True Faith is a Numina, like Hedge Magic and Psychic Phenomena; but it's unusually broad in its benefits for a Numina. Personally, I like to treat it as a sort of “tenth Sphere” that deliberately cuts across the boundaries of what the Nine Spheres can do and isn't capped by Arete (heck, it's available to Sleepers who by definition don't have Arete), but it's balanced against them in game terms by your need to uphold a strict moral code or else lose it. In this view, Faith 6+ is very much the same sort of thing as Archmastery; and depending on whether you prefer to cap all Archmastery at 6 dots or to let it go all the way up to 9 or 10 dots, True Faith works in a similar way. The aforementioned Inquisition provides guidelines for allowing Faith to go all the way up to 10, with guidelines as to what each dot rating allows; but you can collapse all of that into a single “sixth dot” if you prefer.

    But relevant to the original poster's request, Inquisition specifies that 9 dots of True Faith lets you grant Transcendence to a Wraith, and 10 dots lets you cleanse a willing vampire of the Embrace (either reverting it to mortality or letting it achieve Golconda, as the Storyteller decrees); I'd put “undoing the Nephandic inversion of an Avatar” in the same category.

    And this concept of True Faith as a sort of “Tenth Sphere” can be reversed, with the notion that anything that True Faith can achieve can also be achieved by the proper selection of Spheres. In fact, one of the options described in the Revised Chorister Book is to say that “True Faith”, the Numina, doesn't actually exist; instead, use Awakened Magick with a faith-based paradigm. A lot of the stuff that True Faith allows is stuff that I'd permit a Chorister with sufficient ranks of Prime to do; and undoing Nephandic inversion falls in this category — albeit at an Archmastery of Prime. And things like walking on water, turning water to wine, calling fire down from heaven, etc. are fairly simple applications of the Pattern Spheres.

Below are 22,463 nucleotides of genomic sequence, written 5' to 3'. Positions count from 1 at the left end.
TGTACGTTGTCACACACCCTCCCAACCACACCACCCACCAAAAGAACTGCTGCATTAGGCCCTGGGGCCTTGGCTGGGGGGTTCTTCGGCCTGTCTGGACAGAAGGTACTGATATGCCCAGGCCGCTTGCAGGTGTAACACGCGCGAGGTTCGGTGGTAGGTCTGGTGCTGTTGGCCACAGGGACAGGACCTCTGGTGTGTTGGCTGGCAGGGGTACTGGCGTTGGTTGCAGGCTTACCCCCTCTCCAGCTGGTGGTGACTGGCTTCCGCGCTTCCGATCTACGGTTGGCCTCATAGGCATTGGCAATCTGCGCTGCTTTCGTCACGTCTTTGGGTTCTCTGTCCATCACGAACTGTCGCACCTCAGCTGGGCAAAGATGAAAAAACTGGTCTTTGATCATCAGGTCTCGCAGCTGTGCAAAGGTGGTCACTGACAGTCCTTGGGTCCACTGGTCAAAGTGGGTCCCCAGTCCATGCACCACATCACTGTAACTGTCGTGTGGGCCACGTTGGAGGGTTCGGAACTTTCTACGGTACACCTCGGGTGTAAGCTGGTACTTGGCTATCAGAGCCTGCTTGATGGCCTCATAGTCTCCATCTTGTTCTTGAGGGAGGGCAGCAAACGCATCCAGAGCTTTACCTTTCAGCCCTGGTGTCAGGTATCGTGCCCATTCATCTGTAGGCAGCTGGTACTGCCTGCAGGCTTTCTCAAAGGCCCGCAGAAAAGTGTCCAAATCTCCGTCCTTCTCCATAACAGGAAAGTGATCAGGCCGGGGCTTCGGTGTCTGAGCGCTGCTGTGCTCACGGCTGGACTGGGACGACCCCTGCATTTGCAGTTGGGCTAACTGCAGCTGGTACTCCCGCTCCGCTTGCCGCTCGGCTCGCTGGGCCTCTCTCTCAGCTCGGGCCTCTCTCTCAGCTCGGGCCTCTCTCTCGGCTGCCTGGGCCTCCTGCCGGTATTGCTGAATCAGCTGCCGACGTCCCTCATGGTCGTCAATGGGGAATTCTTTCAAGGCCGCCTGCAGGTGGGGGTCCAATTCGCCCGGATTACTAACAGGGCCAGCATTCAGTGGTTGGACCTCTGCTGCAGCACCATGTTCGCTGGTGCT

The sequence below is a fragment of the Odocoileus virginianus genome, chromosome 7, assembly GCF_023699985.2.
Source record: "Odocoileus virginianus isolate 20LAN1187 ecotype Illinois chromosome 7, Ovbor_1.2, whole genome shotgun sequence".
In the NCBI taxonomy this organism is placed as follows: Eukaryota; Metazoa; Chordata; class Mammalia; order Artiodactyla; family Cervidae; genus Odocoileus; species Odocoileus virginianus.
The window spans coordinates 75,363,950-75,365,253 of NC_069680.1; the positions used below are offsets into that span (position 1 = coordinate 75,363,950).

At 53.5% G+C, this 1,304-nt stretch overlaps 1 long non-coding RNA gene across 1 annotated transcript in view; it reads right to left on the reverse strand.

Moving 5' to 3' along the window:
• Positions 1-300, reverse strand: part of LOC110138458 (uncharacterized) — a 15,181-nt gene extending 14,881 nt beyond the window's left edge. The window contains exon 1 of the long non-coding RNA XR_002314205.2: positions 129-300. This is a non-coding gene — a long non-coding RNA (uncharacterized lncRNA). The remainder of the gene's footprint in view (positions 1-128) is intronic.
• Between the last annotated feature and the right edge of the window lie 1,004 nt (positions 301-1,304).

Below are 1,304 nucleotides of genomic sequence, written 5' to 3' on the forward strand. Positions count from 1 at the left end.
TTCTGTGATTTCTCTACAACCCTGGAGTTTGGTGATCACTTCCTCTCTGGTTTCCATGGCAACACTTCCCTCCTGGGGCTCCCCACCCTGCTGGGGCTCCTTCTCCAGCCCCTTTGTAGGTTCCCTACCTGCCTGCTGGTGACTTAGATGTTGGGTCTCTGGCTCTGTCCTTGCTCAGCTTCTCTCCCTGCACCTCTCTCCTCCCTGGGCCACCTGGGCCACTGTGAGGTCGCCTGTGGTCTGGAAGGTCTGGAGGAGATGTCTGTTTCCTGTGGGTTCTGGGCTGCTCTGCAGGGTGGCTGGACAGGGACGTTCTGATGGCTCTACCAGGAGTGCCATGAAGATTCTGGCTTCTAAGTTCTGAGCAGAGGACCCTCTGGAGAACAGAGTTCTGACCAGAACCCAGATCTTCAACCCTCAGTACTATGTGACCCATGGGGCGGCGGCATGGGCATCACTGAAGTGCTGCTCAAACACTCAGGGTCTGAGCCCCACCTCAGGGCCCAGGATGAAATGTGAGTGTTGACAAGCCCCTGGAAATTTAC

The most exotic approach I've ever used for True Faith, though, has had little to do with Mage and everything to do with Hunter: the Reckoning. Specifically, I've experimented with the notion that the Messengers of Hunter game are in fact angels — rogue angels who give out Heaven's favor to mortals who haven't strictly met the criteria that Heaven normally demands on the theory that the impending end of the world calls for drastic measures. In this approach to True Faith, the various game systems available to the Imbued are also fully available to the Faithful, who also get Creeds and ratings in the Hunter Virtues and Edges, fueling them with their own form of Conviction. True Faith, in this model, is largely replaced by Hunter's game systems, with what remains of it taking the form of an enhanced version of the Religious Devotion Merit found in the Hunter Player's Guide: in addition to its normal benefits, every other level (1, 3, and 5) also increases your Starting Conviction by one. On the downside, failing to live up to the tenets of your faith blocks access to these benefits until you've properly atoned.

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  • Aleph
    replied
    Horizon Forces 6 it's just Forces 5 with a wider area...